Tourist's find shows Africa 'influenced' ancient Egyptian art
Rock drawings spotted by a tourist reveal ancient Egyptian art "drew upon cultural influences from Africa", archaeologists have claimed.
The Neolithic pictures are 1,000 years older than the pyramids and were discovered in a cave in eastern Sahara.
An archaeologist from Cambridge University examined the finds in April.
Dr Giulio Lucarini said previously archaeologists saw Africa as "somehow lagging behind Europe and the near East" in influence on Egyptian art.
He added: "Our work shows that people living in the Eastern Sahara had a significant and developed culture, which fed into the development of the Pharaonic civilization and beyond."
The archaeologists believe the finds "add substance" to the academic belief that Egyptian art "drew on cultural influences from Africa".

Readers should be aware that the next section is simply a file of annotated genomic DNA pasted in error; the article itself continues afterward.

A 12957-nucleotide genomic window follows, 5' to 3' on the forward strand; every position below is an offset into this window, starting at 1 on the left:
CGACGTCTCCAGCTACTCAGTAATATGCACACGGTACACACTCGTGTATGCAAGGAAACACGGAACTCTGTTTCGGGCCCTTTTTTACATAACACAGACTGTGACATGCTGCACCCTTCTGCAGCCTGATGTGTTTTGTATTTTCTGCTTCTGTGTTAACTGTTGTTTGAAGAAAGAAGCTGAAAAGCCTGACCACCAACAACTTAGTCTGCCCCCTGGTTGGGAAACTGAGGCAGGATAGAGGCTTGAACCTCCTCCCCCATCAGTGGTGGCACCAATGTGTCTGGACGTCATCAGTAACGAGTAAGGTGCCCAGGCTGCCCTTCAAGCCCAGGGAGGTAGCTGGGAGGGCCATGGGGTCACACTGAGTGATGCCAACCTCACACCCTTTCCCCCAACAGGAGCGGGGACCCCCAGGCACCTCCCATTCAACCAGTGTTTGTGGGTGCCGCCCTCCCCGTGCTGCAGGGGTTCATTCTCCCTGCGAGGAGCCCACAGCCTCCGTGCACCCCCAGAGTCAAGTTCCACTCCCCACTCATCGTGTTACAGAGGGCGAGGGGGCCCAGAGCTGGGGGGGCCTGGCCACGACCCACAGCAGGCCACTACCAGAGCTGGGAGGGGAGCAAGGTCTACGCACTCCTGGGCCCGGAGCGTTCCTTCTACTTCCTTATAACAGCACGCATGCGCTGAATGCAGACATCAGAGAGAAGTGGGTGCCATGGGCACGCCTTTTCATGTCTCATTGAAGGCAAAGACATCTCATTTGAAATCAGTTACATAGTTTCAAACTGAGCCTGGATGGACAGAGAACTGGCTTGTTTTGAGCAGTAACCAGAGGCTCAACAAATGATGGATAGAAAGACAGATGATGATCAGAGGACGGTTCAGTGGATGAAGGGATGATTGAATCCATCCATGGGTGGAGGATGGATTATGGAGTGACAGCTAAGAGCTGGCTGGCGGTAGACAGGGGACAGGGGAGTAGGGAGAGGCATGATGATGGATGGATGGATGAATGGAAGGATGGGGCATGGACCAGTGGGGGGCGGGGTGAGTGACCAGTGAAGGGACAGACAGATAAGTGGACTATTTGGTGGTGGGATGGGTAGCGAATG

The drawings of a giraffe, a cow-like mammal, two boats and a human hand were examined by Dr Lucarini, who is co-director of the Archaeological Mission in the Farafra Oasis in April.
The project has been studying the archaeology of this region of the eastern Sahara, which is 372 miles (600 km) south west of Cairo, since the late 1980s.
The shallow cave, which the team has called Boats Arch, is three miles (4.8 km) from another site called Wadi el Obeiyid Cave where other examples of rock art were discovered in 1995.
Dr Lucarini said that despite rock art being "notoriously" tricky to date, the marked similarity in style seen in the animal drawings discovered at both sites suggests a similar period of around 6,000 to 5,500 BC.